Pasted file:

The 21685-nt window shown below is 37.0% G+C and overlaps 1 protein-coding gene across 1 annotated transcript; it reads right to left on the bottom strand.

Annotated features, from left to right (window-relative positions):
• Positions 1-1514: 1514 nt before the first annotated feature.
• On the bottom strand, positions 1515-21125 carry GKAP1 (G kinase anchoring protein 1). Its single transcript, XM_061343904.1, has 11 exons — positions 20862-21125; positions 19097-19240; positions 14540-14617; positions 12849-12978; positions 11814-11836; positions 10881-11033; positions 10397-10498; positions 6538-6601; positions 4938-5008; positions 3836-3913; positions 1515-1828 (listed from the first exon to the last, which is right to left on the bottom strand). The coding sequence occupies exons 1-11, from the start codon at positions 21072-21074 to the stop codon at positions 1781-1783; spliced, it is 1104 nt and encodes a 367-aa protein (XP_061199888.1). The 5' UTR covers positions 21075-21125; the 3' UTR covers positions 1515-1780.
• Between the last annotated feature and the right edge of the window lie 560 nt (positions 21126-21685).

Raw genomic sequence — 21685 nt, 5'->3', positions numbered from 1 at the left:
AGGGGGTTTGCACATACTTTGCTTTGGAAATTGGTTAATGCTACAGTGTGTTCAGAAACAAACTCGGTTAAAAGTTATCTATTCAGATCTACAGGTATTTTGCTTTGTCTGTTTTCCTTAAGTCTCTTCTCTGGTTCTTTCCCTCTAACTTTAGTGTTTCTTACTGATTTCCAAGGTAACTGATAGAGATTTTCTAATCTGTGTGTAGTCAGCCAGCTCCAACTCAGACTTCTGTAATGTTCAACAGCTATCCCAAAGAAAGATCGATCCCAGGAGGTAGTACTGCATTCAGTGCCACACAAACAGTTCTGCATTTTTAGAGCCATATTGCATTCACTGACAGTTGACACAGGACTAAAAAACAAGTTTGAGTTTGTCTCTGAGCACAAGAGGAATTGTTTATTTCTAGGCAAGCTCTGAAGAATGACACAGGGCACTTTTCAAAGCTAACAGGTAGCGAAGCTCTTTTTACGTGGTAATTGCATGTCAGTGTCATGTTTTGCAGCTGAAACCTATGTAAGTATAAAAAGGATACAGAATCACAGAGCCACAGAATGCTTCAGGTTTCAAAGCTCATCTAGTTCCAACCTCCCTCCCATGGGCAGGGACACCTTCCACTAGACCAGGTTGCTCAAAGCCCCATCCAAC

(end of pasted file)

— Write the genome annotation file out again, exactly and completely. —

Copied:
The 21685-nt window shown below is 37.0% G+C and overlaps 1 protein-coding gene across 1 annotated transcript; it reads right to left on the bottom strand.

Annotated features, from left to right (window-relative positions):
• Positions 1-1514: 1514 nt before the first annotated feature.
• On the bottom strand, positions 1515-21125 carry GKAP1 (G kinase anchoring protein 1). Its single transcript, XM_061343904.1, has 11 exons — positions 20862-21125; positions 19097-19240; positions 14540-14617; positions 12849-12978; positions 11814-11836; positions 10881-11033; positions 10397-10498; positions 6538-6601; positions 4938-5008; positions 3836-3913; positions 1515-1828 (listed from the first exon to the last, which is right to left on the bottom strand). The coding sequence occupies exons 1-11, from the start codon at positions 21072-21074 to the stop codon at positions 1781-1783; spliced, it is 1104 nt and encodes a 367-aa protein (XP_061199888.1). The 5' UTR covers positions 21075-21125; the 3' UTR covers positions 1515-1780.
• Between the last annotated feature and the right edge of the window lie 560 nt (positions 21126-21685).

Raw genomic sequence — 21685 nt, 5'->3', positions numbered from 1 at the left:
AGGGGGTTTGCACATACTTTGCTTTGGAAATTGGTTAATGCTACAGTGTGTTCAGAAACAAACTCGGTTAAAAGTTATCTATTCAGATCTACAGGTATTTTGCTTTGTCTGTTTTCCTTAAGTCTCTTCTCTGGTTCTTTCCCTCTAACTTTAGTGTTTCTTACTGATTTCCAAGGTAACTGATAGAGATTTTCTAATCTGTGTGTAGTCAGCCAGCTCCAACTCAGACTTCTGTAATGTTCAACAGCTATCCCAAAGAAAGATCGATCCCAGGAGGTAGTACTGCATTCAGTGCCACACAAACAGTTCTGCATTTTTAGAGCCATATTGCATTCACTGACAGTTGACACAGGACTAAAAAACAAGTTTGAGTTTGTCTCTGAGCACAAGAGGAATTGTTTATTTCTAGGCAAGCTCTGAAGAATGACACAGGGCACTTTTCAAAGCTAACAGGTAGCGAAGCTCTTTTTACGTGGTAATTGCATGTCAGTGTCATGTTTTGCAGCTGAAACCTATGTAAGTATAAAAAGGATACAGAATCACAGAGCCACAGAATGCTTCAGGTTTCAAAGCTCATCTAGTTCCAACCTCCCTCCCATGGGCAGGGACACCTTCCACTAGACCAGGTTGCTCAAAGCCCCATCCAAC